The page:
“Blueberries for Sal” is about getting lost. The classic 1948 children’s book by Maine author Robert McCloskey follows a mother and her daughter, the titular Sal, as they harvest wild blueberries on the aptly-named Blueberry Hill. A mother bear and her cub happen to be doing the same. A mix-up ensues when Sal and the baby bear lose their way, but — 70-year-old spoiler alert — everyone finds their way back in the end.
Despite the characters’ disorientation — or, perhaps, because of it — the owners of Treworgy Family Orchards used the classic story as their inspiration for their annual corn maze this year. When viewed from above, the scattered stalks of corn come together to depict a foraging mother bear trailed by a child carrying a blueberry pail.
This year, the maze was named the second-best corn maze in the country by USA Today’s 10Best Readers Choice Awards.
The orchard in Levant has designed, laid out and planted a corn maze every year since 2001. Past maze designs include a lumberjack, a train with a conductor and a knight fighting a dragon. Treworgy Family Orchards has the longest continually running corn maze in the state of Maine.
Jonathan Kenerson, CEO of Treworgy Family Orchards and son-in-law to founders Gary and Patty Treworgy, said that every winter, the Treworgy family bounces ideas back and forth to figure out what the upcoming year’s design will be. He can’t remember who, exactly, came up with the “Blueberries for Sal” theme, but the Treworgys were instantly on board.
“It’s one of the most beloved books in our family,” Kenerson said.
This year also marks the 70th anniversary of “Blueberries for Sal” receiving the Caldecott Honor, an award designated by a division of the American Library Association every year to the “most distinguished American picture book for children.”
Making the maze
Unlike many farms that commission companies to handle maze design, licensing and preparation with GPS-guided tractors, the Treworgys’ annual corn maze is an in-house operation that involves artistry, patience and months of preparation.
Preparing Treworgy’s annual corn maze starts with planting the corn itself. Every year, the family rotates the fields where they grow the corn maze for the sake of soil health.
“It’s a different canvas [every year],” Kenerson said. The Treworgys planned to do the “Blueberries for Sal” maze last year, he said, but the design did not fit in that year’s field.
Then comes design. The Treworgys start by hand-drawing their plan for the maze. For the “Blueberries for Sal” design, they worked with the McCloskey family to get permission to depict the beloved book characters.
“‘Blueberries for Sal’ has given so much pleasure to so many people over so many generations and in so many formats,” the McCloskey family commented in an email. “We are delighted that it continues to please as a corn maze.”
Right before the plants germinate, the Treworgys paint the planned trails over the sprouting plants. As the corn grows, they mow along the painted lines with a weight behind the mower to pack down trails.
Kenerson and his brother-in-law — Matt Pellerin, Treworgy Orchard’s director of agriculture — make the family’s design a reality. Both earned master’s degrees in engineering at the University of Maine and use their experience with traditional surveying techniques to transpose the picture onto the field.
“For us, it’s an art,” Kenerson said. “Each plant is like a pixel.”
Kenerson said that they fly a drone over the maze while they are laying it down to fine tune the details. The Treworgys are committed to detail: Sal’s pail in the maze contains three blueberries, the same number she carries in the book. Kenerson said he achieved this by chopping down individual stalks of corn with a machete.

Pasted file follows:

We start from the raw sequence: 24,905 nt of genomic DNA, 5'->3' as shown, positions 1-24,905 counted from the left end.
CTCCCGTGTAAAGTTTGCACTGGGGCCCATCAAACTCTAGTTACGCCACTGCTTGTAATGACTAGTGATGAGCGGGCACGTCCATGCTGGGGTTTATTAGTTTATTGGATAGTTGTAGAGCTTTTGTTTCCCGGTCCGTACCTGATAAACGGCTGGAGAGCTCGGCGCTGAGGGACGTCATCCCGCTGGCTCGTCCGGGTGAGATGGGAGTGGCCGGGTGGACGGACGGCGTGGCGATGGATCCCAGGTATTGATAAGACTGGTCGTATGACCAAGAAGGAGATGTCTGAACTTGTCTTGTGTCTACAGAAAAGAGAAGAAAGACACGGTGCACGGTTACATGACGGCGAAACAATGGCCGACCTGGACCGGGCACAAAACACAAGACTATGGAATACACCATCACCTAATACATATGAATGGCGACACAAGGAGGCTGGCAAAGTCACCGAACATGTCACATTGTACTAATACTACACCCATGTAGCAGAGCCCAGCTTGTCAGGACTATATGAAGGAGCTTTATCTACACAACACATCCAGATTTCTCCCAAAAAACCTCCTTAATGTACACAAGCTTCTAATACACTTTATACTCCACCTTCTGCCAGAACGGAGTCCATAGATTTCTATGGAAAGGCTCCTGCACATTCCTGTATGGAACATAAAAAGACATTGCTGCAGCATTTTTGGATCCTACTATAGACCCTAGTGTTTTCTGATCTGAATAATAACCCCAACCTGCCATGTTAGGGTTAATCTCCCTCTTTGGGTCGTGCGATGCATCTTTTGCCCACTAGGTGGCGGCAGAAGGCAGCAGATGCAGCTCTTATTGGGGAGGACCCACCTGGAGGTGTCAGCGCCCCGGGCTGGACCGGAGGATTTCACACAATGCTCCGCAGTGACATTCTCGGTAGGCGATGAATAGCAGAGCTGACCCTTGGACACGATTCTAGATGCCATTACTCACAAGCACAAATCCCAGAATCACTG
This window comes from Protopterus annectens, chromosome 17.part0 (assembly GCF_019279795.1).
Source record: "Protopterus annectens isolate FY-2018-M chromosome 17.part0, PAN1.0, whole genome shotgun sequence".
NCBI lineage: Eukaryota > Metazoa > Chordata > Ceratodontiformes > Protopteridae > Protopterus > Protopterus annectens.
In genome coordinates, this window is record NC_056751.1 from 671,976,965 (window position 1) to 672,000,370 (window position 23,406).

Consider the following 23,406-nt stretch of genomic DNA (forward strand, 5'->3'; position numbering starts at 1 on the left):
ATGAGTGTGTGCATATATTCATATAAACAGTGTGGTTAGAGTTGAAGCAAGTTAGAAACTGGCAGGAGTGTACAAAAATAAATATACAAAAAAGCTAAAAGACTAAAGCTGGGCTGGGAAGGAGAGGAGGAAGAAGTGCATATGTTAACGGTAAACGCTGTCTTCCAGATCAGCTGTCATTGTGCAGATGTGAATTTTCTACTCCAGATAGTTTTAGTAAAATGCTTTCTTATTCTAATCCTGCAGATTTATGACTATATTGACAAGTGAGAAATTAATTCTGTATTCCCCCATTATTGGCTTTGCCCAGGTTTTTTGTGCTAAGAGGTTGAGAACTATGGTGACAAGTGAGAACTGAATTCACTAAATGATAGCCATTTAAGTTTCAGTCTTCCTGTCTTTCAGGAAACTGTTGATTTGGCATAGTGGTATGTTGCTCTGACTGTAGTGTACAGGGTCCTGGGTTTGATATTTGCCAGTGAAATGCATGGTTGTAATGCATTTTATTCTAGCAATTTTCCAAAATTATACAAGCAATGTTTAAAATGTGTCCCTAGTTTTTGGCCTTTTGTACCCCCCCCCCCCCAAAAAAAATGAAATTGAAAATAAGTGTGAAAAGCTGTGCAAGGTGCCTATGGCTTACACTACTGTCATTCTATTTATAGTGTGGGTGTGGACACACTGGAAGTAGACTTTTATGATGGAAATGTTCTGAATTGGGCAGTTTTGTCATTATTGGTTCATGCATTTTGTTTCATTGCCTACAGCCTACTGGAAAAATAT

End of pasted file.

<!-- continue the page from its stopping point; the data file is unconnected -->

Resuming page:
After the maze is set up, the family has to maintain it. Maintenance includes not only weeding and clearing trails, but also adjusting for the weather. This August was especially dry, so Kenerson said the Treworgys used irrigation towers to keep the corn looking fresh.
Maintenance is more challenging as the months wear on. The maze is open until November, long after the prime time for corn crops.
“In the end of October, we will get hit with a frost and the maze could be a bunch of sticks,” Kenerson said. “As long as it’s upright, it’s working.”
The maze experience
Treworgy maze-goers are not only challenged to make it from the maze’s start to finish, but they are also tasked with finding six stations throughout the maze. At each station, there are three “Blueberries for Sal” and Treworgy Orchards-related trivia questions, ranging from “easy,” “hard,” and “super hard.” (Kenerson admits that even he could not get all the “super hard” questions right on the first try.)
The map provided to maze-goers before they brave the winding trails has a scratch-off section for visitors to answer the trivia questions at the level they choose. If they answer all the questions correctly, they can redeem their map for a free cone of ice cream once they finish the maze.
The orchard will also host special Night Maze challenges the evenings of October 18,19, 25 and 26, weather-permitting. Visitors brave the maze by the light of their flashlights and are rewarded with candy and apples at each of the stations.
Along with the corn maze, Treworgy Family Orchards also offers other family-friendly experiences, including apple picking, hayrides and a pumpkin patch.
“It’s all of the fall activities together,” Kenerson said. “If a farm across the street were to just do a corn maze, it wouldn’t have the same effect. It’s part of the overall experience”
Treworgy Family Orchards also grows high bush blueberries, but ironically, Kenerson said the long winter led to a substandard blueberry harvest this year.
Watch: Hayrides and safety measures at Treworgy Family Orchards